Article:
DEVELOPING YOUR TEACHING VOICE
In the book Steal Like an Artist, Austin Kleon argues that we are all a mashup of what we choose to live in our life. No one is an original. I think this is especially true in teaching. No one is an original teacher but that doesn’t mean we can’t develop our own voice as educators.
The Emulation Phase
Many newer teachers when they first start teaching simply emulate what they saw their teachers doing when they were in school.
My teacher gave worksheets so I give worksheets. My teachers had a spelling test on Friday so guess what…I have a spelling test on Friday. This continues to happen over and over again because emulation is the first step in finding your own voice.
In the book Louder than Words, author Todd Henry describes the emulation state as the state where you imitate others. Personally I spent my first three years of teaching trying to emulate other teachers. If my friend did something I did it without even thinking about why I was doing it. It wasn’t until I started to diverge (the second phase in finding your own voice) that I really started to develop my own voice as a teacher.
So why did I diverge from what I was doing? One main reason was I was getting bored. I was never the pull the unit 2 file out of the cabinet teacher, but I was bored. The work I was doing was not challenging me to think outside of the box. It was almost becoming too easy to simply pull the worksheet out and hit the autopilot button. This was causing both my students and I to engage in this battle of boredom that neither of us liked.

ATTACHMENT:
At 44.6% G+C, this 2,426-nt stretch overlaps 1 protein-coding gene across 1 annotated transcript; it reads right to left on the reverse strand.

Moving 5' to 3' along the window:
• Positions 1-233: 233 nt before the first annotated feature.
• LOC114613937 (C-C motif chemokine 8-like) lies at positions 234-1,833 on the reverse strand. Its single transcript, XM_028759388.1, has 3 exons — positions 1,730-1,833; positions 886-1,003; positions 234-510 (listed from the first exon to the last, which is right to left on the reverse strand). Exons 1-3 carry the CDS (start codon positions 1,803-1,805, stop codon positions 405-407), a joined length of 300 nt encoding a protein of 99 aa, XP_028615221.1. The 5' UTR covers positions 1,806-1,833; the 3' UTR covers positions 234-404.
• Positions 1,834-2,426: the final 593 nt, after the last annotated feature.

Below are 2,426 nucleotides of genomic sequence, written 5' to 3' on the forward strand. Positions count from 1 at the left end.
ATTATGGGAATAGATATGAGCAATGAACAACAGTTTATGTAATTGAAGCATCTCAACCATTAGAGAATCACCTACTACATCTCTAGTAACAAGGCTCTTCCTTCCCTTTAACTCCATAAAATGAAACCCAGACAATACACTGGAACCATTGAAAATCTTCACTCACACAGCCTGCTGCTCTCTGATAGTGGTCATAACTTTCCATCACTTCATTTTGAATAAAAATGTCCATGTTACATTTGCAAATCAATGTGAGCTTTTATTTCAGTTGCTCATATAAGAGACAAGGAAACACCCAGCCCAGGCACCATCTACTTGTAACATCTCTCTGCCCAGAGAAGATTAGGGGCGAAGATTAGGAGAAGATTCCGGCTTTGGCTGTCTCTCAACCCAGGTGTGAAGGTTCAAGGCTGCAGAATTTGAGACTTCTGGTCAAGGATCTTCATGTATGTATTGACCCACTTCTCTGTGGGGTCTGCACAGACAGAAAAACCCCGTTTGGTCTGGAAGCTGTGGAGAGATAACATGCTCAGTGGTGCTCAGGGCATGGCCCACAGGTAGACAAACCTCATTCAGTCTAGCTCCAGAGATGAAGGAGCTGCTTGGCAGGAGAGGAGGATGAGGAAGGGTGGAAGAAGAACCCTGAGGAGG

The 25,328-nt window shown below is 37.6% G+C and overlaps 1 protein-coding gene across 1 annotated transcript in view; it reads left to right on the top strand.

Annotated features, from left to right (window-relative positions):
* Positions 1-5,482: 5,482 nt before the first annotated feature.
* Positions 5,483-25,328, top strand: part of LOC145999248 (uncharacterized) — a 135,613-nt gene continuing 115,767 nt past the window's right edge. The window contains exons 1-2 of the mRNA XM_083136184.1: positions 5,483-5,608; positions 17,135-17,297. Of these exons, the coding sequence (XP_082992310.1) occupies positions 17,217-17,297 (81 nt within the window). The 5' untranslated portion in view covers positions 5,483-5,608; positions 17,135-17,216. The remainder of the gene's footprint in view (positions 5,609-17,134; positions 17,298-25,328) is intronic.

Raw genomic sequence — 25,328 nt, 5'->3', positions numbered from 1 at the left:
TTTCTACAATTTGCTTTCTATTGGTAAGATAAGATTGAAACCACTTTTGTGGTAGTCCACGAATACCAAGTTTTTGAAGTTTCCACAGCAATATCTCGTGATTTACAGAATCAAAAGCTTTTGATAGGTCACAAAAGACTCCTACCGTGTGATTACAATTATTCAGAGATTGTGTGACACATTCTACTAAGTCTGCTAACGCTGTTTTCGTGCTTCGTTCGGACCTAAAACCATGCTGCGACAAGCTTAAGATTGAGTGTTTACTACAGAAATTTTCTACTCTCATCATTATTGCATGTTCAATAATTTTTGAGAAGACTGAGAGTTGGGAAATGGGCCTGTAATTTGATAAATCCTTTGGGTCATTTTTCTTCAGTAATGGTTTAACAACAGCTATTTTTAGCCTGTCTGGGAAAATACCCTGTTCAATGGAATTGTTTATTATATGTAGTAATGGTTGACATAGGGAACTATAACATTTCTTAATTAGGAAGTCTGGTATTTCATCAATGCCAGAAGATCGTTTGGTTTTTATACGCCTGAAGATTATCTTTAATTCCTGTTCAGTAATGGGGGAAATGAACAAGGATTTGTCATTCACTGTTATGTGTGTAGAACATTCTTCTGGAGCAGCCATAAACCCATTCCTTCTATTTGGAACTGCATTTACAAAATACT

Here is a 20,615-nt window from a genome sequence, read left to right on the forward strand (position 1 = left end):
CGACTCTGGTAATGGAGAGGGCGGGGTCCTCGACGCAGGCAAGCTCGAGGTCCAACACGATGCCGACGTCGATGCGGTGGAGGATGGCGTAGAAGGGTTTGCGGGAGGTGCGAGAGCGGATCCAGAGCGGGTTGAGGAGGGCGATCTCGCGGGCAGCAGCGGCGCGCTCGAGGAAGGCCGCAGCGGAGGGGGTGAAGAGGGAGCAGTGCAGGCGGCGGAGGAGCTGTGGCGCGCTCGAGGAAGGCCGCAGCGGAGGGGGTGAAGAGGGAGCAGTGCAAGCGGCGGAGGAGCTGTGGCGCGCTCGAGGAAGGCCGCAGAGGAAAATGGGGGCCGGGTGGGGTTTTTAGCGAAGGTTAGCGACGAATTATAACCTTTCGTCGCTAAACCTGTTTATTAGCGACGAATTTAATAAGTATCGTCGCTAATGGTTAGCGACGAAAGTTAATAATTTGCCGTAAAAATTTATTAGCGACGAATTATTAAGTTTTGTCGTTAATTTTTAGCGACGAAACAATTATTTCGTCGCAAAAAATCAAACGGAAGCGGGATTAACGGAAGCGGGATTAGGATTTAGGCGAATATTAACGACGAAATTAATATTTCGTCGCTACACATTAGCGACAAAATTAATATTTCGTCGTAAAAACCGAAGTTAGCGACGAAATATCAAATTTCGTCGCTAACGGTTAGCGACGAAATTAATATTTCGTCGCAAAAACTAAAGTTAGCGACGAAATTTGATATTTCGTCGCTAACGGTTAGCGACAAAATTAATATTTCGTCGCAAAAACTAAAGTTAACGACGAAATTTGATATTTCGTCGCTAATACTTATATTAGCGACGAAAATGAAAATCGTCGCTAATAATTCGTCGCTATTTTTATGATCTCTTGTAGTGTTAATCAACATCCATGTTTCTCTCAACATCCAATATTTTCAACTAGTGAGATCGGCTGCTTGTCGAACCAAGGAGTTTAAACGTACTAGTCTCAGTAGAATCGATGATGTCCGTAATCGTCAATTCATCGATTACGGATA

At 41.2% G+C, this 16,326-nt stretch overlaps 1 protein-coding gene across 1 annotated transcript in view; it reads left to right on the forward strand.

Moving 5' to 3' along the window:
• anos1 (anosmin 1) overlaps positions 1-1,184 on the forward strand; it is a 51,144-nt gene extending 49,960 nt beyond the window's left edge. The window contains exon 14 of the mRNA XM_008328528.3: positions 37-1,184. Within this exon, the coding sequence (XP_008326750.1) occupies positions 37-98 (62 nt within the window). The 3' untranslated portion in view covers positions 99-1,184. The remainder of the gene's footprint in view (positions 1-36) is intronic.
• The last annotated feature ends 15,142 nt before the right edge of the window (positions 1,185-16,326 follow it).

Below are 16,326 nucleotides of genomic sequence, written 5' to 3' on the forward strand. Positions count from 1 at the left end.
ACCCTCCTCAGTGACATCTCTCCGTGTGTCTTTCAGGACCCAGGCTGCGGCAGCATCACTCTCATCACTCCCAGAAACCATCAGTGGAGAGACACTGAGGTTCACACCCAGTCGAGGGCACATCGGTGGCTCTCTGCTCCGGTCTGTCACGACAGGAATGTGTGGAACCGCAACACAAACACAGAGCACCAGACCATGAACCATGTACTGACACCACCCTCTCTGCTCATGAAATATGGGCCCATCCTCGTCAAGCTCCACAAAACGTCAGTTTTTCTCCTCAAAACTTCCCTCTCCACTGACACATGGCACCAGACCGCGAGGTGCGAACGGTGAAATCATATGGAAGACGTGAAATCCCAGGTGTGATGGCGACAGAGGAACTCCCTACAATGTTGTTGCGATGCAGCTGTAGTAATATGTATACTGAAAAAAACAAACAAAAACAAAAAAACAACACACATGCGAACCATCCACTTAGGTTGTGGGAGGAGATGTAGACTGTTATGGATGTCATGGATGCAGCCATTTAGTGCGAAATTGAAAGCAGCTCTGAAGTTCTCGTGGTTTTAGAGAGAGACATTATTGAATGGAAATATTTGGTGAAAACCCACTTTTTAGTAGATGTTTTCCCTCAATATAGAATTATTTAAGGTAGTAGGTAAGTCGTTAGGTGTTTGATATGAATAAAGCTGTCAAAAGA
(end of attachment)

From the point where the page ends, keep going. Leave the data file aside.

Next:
The second reason I choose to diverge from what I was doing was because my environment changed. I was given a room with 15 computers in it. Previously I only had 3–4 computers in my room. With 15 machines I was able to dive more into the edtech world and try new and innovate ideas that reignited my passion and my students desire to learn. The following year I continued to evolve when I was given a 30 seat iMac lab. That was the year that I feel I really started to diverge and find my voice as a teacher.
So how can you find your voice as a teacher?
Below are a few questions that I challenge you to ask yourself. These are the questions that I used when I started to diverge from what was comfortable and move into more challenging work.
- What are you doing right now that you feel is too easy?
- If money and time were not an issue what is something that you would do in your classroom? How could you do this with your current resources?
- What do you wish your teachers would have done when you were in school?
- What annoys you about teaching? What can you do to fix this?
If you are in the emulation phase I would encourage you to try and diverge from what you are doing. Start small. Don’t feel like you need to throw everything out and start over tomorrow. Commit to one small activity that you can perform this week. At the end of the week check in and see how everything went. If you are comfortable with the small change make another small change. These small wins will eventually add up and give you the encouragement to continue to develop your own authentic voice and ultimately lead to a happy teacher and happy students.